The question about the true nature of marriage is not new, despite the current discussion of same-sex unions. Most people opposed to such unions argue that marriage "has always been" about creating a family. But has it?
When I taught the work of Milton and the 17th century, I often surprised my students by telling them how "radical" the poet of Paradise Lost was when, in 1644, he advocated divorce when a man and woman were incompatible; and he defined the early modern attitude toward marriage: that it was a union of souls, not merely a means of producing offspring.
I was taught a narrow view of marriage in my Catholic education: that procreation was the ultimate end of marriage. Luckily, the Church has shifted a bit on this simplistic view, putting pastoral emphasis on love on an equal footing with or ahead of procreation. There is still more work to be done on this before Catholic practice catches up with reality.
A recent article, found on the internet, by Thomas M. Finn, a religion professor at William and Mary, puts the issue of marriage in a fuller, historical light. He shows that Augustine in the 4th century changed his earlier view after the pastoral experience he gained as a bishop of Hippo: what made marriage marriage, he said, was mutual consent to a life together by two people (one of each sex, presumably) who were committed to love, support and respect each other. The importance of offspring took second place in his mind, says Finn, as he encountered countless childless marriages that he considered true marriages.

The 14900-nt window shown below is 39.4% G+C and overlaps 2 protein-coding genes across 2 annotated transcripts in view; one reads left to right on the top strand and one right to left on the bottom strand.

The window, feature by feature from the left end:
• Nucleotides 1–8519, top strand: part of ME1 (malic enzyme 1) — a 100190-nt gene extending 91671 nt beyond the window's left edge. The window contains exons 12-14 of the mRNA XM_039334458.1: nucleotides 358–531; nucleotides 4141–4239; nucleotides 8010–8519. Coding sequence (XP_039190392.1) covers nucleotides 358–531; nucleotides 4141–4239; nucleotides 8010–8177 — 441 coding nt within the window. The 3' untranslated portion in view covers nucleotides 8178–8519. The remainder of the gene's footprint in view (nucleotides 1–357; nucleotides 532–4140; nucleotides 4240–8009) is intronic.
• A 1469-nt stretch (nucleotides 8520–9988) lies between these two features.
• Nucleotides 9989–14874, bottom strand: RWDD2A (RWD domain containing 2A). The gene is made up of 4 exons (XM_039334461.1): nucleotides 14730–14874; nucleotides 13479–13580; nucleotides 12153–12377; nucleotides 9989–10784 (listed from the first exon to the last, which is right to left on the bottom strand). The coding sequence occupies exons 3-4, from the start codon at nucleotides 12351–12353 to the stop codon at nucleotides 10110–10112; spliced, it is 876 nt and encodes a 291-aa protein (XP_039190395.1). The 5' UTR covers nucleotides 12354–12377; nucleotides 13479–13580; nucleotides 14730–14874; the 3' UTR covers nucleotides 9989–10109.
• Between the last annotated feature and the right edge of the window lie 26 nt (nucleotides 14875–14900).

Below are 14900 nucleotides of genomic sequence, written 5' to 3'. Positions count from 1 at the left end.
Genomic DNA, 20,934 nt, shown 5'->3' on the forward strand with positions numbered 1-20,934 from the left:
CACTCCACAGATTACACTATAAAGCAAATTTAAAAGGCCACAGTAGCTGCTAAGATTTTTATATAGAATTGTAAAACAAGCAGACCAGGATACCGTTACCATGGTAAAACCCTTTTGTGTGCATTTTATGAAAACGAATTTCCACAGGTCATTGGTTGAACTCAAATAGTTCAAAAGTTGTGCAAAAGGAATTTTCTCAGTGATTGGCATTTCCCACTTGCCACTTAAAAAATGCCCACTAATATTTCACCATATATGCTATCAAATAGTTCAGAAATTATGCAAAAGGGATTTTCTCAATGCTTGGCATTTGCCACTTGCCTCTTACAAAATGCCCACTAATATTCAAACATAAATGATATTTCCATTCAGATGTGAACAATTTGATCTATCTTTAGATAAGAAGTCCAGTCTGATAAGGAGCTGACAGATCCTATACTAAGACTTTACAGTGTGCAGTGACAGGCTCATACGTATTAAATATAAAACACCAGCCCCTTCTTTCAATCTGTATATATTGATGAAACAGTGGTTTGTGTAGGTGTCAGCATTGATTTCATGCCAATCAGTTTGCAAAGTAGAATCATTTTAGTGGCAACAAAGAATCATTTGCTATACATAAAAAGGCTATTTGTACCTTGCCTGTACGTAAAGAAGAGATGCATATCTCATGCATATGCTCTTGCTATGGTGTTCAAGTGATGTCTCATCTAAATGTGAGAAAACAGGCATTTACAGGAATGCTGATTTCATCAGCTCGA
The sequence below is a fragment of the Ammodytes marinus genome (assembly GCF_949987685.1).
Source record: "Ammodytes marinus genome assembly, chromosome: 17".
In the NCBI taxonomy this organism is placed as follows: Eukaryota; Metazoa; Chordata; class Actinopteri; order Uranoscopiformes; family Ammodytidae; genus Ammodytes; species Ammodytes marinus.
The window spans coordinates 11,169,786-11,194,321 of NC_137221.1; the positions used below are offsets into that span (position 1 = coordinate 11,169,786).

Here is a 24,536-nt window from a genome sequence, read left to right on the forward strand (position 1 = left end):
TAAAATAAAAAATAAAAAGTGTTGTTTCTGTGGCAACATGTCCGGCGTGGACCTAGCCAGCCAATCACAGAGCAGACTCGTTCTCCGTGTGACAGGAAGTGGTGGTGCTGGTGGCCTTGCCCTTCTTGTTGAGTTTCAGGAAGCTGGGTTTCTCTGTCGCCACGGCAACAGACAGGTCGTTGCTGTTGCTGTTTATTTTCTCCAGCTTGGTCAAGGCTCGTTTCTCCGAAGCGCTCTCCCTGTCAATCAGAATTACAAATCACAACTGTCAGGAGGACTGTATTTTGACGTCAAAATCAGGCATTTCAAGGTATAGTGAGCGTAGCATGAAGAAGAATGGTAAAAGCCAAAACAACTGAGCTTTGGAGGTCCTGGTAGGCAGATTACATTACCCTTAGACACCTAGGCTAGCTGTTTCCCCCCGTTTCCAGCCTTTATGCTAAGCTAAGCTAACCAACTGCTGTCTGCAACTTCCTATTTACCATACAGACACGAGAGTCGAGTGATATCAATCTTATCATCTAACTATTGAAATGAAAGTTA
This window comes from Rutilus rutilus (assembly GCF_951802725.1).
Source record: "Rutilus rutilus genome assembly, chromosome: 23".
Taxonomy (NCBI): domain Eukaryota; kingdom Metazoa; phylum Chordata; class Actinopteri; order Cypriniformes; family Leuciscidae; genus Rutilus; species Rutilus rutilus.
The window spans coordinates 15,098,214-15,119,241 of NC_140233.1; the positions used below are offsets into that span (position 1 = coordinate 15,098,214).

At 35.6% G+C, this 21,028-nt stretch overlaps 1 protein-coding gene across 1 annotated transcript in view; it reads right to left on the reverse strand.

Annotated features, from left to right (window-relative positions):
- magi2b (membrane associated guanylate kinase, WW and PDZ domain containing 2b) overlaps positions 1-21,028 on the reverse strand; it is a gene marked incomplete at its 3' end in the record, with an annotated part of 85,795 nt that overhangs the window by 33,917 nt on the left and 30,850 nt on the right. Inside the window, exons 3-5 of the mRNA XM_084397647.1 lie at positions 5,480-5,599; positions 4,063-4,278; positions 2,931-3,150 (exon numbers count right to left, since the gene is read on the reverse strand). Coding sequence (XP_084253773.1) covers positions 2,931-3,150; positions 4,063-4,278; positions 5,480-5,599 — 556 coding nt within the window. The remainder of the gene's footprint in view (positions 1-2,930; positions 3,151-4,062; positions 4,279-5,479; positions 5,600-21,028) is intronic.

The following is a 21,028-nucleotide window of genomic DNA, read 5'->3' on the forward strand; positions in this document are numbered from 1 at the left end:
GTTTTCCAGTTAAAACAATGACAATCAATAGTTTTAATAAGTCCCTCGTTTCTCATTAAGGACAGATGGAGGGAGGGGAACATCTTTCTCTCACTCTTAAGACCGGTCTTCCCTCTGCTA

Since he was the only early Church father to write extensively on the topic, Augustine remains a key figure in the Western idea of sex and marriage. Medieval arguments among scholars at the early universities ended up, says Finn, following Peter Lombard's text which said that consent, given in the present, to live together as partners, with mutual affection and respect--the very idea advocated by Milton--was the essence of marriage.
So, for 1,600 years, the definition of marriage hinged on consent, from which its secondary benefits, including children, flowed. Whether a couple could have children was not what made marriage marriage.
The historical lesson is always important in illuminating the present, and Finn sums up clearly what is at stake in today's debate about same-sex couples getting married even though they can produce no offspring. Some 60% of Americans, he reports, including Catholics, agree with the historical consensus about what constitutes marriage: the consent of two people to live together in mutual respect and affection. It all comes down to love.
All too often, people of my generation, especially Catholics, tend to think of marriage as monolithic, unchanged since the Garden of Eden, rather than an evolved understanding of a commitment to love.